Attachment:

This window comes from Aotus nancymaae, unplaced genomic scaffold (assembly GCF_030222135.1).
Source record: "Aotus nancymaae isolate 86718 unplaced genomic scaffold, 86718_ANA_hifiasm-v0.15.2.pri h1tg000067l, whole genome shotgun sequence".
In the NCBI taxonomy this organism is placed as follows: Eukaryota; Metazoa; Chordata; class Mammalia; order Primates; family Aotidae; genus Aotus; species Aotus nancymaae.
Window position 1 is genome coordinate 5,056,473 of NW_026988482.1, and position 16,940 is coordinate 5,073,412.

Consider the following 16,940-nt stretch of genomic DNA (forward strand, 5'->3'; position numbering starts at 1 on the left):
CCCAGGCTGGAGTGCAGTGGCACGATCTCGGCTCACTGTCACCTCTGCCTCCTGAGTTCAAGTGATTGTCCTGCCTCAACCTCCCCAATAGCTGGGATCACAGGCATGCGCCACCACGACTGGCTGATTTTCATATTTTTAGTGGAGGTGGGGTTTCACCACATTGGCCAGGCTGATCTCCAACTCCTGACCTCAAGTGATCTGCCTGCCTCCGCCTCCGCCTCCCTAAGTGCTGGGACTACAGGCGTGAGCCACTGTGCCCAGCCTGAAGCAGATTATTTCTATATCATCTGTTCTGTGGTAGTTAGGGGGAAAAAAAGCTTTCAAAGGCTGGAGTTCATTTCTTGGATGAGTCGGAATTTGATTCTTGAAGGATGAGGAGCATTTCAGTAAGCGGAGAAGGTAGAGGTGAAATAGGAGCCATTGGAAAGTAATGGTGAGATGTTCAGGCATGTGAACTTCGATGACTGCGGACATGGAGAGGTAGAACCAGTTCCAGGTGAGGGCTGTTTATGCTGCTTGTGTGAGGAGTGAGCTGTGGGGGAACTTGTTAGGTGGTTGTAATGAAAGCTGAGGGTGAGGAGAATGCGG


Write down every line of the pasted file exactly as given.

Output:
This window comes from Aotus nancymaae, unplaced genomic scaffold (assembly GCF_030222135.1).
Source record: "Aotus nancymaae isolate 86718 unplaced genomic scaffold, 86718_ANA_hifiasm-v0.15.2.pri h1tg000067l, whole genome shotgun sequence".
In the NCBI taxonomy this organism is placed as follows: Eukaryota; Metazoa; Chordata; class Mammalia; order Primates; family Aotidae; genus Aotus; species Aotus nancymaae.
Window position 1 is genome coordinate 5,056,473 of NW_026988482.1, and position 16,940 is coordinate 5,073,412.

Consider the following 16,940-nt stretch of genomic DNA (forward strand, 5'->3'; position numbering starts at 1 on the left):
CCCAGGCTGGAGTGCAGTGGCACGATCTCGGCTCACTGTCACCTCTGCCTCCTGAGTTCAAGTGATTGTCCTGCCTCAACCTCCCCAATAGCTGGGATCACAGGCATGCGCCACCACGACTGGCTGATTTTCATATTTTTAGTGGAGGTGGGGTTTCACCACATTGGCCAGGCTGATCTCCAACTCCTGACCTCAAGTGATCTGCCTGCCTCCGCCTCCGCCTCCCTAAGTGCTGGGACTACAGGCGTGAGCCACTGTGCCCAGCCTGAAGCAGATTATTTCTATATCATCTGTTCTGTGGTAGTTAGGGGGAAAAAAAGCTTTCAAAGGCTGGAGTTCATTTCTTGGATGAGTCGGAATTTGATTCTTGAAGGATGAGGAGCATTTCAGTAAGCGGAGAAGGTAGAGGTGAAATAGGAGCCATTGGAAAGTAATGGTGAGATGTTCAGGCATGTGAACTTCGATGACTGCGGACATGGAGAGGTAGAACCAGTTCCAGGTGAGGGCTGTTTATGCTGCTTGTGTGAGGAGTGAGCTGTGGGGGAACTTGTTAGGTGGTTGTAATGAAAGCTGAGGGTGAGGAGAATGCGG